by Michelle Huneven
Quote: " You'd think they could come up with something, said Patsy. So we could come out more educated, or at least less crazy, than we were going in." ~ Patsy pg. 73
Started: June 22, 2012
Finished: June 27, 2012
291 pages/ hardcover
From the cover:
The story: Patsy MacLemoore, a history professor in her late twenties with a brand-new Ph.D. from Berkeley and a wild streak, wakes up in jail-yet again-after another epic alcoholic blackout. "Okay, what'd I do?" she asks her lawyer and jailers. "I really don't remember." She adds, jokingly: "Did I kill someone?"
In fact, two Jehovah's Witnesses, a mother and daughter, are dead, run over in Patsy's driveway. Patsy, who was driving with a revoked license, will spend the rest of her life-in prison, getting sober, finding a new community(and husband) in AA-trying to atone for this unpardonable act.
Then, decades later, another unimaginable piece of information turns up.
For the reader, it is an electrifying moment, a joyous, fall-off-the-couch-with-surprise moment. For Patsy, it is more complicated. Blame must be reapportioned, her life reassessed. What does it mean that her life has been based on wrong assumptions? What can she cleave to? What must be relinquished?
My Review: My thoughts on this book lead me to have more questions than answers. I won't say that is going on any of my favorites lists, it is a good read that makes you think. It makes you question just who is to blame? How many times in life have we been at least somewhat responsible for something but passed the buck so to speak because someone else played a bigger part? I guess what I'm trying to say is, we may not be solely or completely to blame, but even our unintended involvement may leave part of the blame on ourselves. Whether we acknowledge it or not.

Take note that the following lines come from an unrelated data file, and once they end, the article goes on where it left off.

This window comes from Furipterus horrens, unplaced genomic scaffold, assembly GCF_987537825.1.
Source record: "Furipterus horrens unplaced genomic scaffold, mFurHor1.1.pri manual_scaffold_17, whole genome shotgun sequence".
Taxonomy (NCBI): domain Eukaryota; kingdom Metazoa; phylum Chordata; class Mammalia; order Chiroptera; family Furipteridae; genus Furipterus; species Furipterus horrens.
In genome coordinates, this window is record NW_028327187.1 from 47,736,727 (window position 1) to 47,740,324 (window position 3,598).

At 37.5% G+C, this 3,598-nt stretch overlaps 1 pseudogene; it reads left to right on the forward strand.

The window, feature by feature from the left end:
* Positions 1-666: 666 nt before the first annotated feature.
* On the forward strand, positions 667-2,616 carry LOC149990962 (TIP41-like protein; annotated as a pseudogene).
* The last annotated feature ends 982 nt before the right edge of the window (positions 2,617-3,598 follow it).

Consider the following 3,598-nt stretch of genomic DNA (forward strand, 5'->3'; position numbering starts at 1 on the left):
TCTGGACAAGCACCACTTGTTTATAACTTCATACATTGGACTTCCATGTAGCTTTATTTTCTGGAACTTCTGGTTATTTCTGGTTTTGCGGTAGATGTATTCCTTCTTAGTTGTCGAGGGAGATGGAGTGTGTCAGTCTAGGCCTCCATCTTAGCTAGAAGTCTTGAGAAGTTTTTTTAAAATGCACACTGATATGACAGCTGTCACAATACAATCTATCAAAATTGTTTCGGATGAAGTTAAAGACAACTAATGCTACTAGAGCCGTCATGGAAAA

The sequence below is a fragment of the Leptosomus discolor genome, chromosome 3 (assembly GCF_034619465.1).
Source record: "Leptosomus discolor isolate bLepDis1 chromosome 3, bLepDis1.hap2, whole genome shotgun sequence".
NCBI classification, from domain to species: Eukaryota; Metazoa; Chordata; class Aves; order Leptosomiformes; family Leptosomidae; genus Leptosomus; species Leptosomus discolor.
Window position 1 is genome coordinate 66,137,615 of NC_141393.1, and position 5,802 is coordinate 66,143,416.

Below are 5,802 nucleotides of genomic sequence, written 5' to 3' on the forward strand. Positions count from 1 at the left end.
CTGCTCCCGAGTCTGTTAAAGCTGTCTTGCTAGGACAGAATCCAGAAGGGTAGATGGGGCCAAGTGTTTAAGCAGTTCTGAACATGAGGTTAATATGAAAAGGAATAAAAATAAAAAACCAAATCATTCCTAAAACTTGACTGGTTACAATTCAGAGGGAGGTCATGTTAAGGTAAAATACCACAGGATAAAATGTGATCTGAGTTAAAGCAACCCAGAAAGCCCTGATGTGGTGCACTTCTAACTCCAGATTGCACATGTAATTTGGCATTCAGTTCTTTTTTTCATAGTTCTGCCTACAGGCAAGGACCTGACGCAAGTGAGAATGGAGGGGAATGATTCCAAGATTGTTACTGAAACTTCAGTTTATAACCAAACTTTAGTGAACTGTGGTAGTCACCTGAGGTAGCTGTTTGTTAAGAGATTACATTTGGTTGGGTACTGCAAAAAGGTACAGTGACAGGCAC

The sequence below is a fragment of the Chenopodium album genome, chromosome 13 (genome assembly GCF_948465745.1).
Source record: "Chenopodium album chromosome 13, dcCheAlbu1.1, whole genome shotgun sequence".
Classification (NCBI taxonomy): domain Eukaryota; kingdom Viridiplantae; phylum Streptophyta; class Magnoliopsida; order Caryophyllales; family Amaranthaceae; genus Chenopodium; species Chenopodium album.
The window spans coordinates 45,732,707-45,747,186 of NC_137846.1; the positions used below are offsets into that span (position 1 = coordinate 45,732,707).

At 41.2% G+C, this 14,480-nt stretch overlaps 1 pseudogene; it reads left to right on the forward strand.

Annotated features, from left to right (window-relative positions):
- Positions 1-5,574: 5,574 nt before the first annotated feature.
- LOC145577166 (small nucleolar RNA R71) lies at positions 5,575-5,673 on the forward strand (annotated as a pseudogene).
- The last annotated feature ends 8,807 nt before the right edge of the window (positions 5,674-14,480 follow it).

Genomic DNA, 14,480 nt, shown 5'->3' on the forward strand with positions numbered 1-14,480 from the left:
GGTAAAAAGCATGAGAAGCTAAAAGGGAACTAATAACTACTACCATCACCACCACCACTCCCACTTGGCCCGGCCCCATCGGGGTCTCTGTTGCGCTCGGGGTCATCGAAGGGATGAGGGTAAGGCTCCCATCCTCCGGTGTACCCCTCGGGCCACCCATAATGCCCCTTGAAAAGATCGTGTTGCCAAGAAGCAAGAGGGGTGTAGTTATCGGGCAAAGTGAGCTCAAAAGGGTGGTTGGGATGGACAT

Patsy had evidence, patterns in her behavior and a guilty conscience that helped form what she used to determine who, what she was and had become. She had family, friends, cellmates and professionals telling her how to deal, how to move on, how to live. She had both support and judgement. Sometimes from the same person.
Sometimes during the book I felt she was naive in her thinking and other times I thought she was being more realistic than others around her in dealing with what she knew and what she had done. There are parts of the book that are sad to me. I felt she did get screwed out of things she may otherwise have felt worthy of. I won't go into details due to spoiling the book, but she could have had a very different life after the events surrounding the plot.
*4 Stars for Blame*